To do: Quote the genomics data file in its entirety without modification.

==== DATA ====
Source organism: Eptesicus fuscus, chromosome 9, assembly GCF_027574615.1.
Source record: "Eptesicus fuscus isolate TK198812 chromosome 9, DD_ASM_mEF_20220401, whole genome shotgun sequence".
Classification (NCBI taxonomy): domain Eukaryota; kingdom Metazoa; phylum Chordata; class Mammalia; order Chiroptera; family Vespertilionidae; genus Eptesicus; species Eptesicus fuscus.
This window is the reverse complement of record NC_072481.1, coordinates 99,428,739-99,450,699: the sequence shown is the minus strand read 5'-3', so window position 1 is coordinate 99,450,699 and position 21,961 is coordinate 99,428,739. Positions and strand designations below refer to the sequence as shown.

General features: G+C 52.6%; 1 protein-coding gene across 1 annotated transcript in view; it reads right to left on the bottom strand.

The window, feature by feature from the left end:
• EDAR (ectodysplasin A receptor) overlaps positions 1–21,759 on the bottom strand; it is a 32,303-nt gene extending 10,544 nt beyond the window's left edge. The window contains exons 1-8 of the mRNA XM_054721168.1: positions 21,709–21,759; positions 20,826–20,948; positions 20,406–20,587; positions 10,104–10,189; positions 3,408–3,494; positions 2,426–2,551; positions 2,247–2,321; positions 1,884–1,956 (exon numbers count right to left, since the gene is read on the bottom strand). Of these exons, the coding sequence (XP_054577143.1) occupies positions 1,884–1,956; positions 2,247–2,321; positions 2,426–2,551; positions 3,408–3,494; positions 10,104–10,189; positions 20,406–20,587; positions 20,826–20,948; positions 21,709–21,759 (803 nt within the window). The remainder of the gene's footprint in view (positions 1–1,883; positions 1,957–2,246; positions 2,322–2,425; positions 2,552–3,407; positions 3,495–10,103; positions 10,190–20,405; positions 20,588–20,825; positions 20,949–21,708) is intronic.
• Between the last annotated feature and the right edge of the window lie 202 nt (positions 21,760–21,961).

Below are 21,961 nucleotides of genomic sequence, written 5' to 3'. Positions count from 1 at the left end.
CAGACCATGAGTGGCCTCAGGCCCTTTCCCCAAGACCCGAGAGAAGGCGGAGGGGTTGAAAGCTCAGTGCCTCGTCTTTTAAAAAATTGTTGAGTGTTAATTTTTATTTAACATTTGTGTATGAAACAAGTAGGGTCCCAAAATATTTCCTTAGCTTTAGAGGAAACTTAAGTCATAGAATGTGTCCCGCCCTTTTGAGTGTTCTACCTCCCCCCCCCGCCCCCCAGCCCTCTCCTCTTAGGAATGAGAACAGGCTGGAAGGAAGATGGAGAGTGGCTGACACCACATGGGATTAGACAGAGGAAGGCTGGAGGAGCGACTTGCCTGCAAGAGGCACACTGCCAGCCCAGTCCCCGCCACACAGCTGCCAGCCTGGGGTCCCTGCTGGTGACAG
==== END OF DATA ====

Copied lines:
Source organism: Eptesicus fuscus, chromosome 9, assembly GCF_027574615.1.
Source record: "Eptesicus fuscus isolate TK198812 chromosome 9, DD_ASM_mEF_20220401, whole genome shotgun sequence".
Classification (NCBI taxonomy): domain Eukaryota; kingdom Metazoa; phylum Chordata; class Mammalia; order Chiroptera; family Vespertilionidae; genus Eptesicus; species Eptesicus fuscus.
This window is the reverse complement of record NC_072481.1, coordinates 99,428,739-99,450,699: the sequence shown is the minus strand read 5'-3', so window position 1 is coordinate 99,450,699 and position 21,961 is coordinate 99,428,739. Positions and strand designations below refer to the sequence as shown.

General features: G+C 52.6%; 1 protein-coding gene across 1 annotated transcript in view; it reads right to left on the bottom strand.

The window, feature by feature from the left end:
• EDAR (ectodysplasin A receptor) overlaps positions 1–21,759 on the bottom strand; it is a 32,303-nt gene extending 10,544 nt beyond the window's left edge. The window contains exons 1-8 of the mRNA XM_054721168.1: positions 21,709–21,759; positions 20,826–20,948; positions 20,406–20,587; positions 10,104–10,189; positions 3,408–3,494; positions 2,426–2,551; positions 2,247–2,321; positions 1,884–1,956 (exon numbers count right to left, since the gene is read on the bottom strand). Of these exons, the coding sequence (XP_054577143.1) occupies positions 1,884–1,956; positions 2,247–2,321; positions 2,426–2,551; positions 3,408–3,494; positions 10,104–10,189; positions 20,406–20,587; positions 20,826–20,948; positions 21,709–21,759 (803 nt within the window). The remainder of the gene's footprint in view (positions 1–1,883; positions 1,957–2,246; positions 2,322–2,425; positions 2,552–3,407; positions 3,495–10,103; positions 10,190–20,405; positions 20,588–20,825; positions 20,949–21,708) is intronic.
• Between the last annotated feature and the right edge of the window lie 202 nt (positions 21,760–21,961).

Below are 21,961 nucleotides of genomic sequence, written 5' to 3'. Positions count from 1 at the left end.
CAGACCATGAGTGGCCTCAGGCCCTTTCCCCAAGACCCGAGAGAAGGCGGAGGGGTTGAAAGCTCAGTGCCTCGTCTTTTAAAAAATTGTTGAGTGTTAATTTTTATTTAACATTTGTGTATGAAACAAGTAGGGTCCCAAAATATTTCCTTAGCTTTAGAGGAAACTTAAGTCATAGAATGTGTCCCGCCCTTTTGAGTGTTCTACCTCCCCCCCCCGCCCCCCAGCCCTCTCCTCTTAGGAATGAGAACAGGCTGGAAGGAAGATGGAGAGTGGCTGACACCACATGGGATTAGACAGAGGAAGGCTGGAGGAGCGACTTGCCTGCAAGAGGCACACTGCCAGCCCAGTCCCCGCCACACAGCTGCCAGCCTGGGGTCCCTGCTGGTGACAG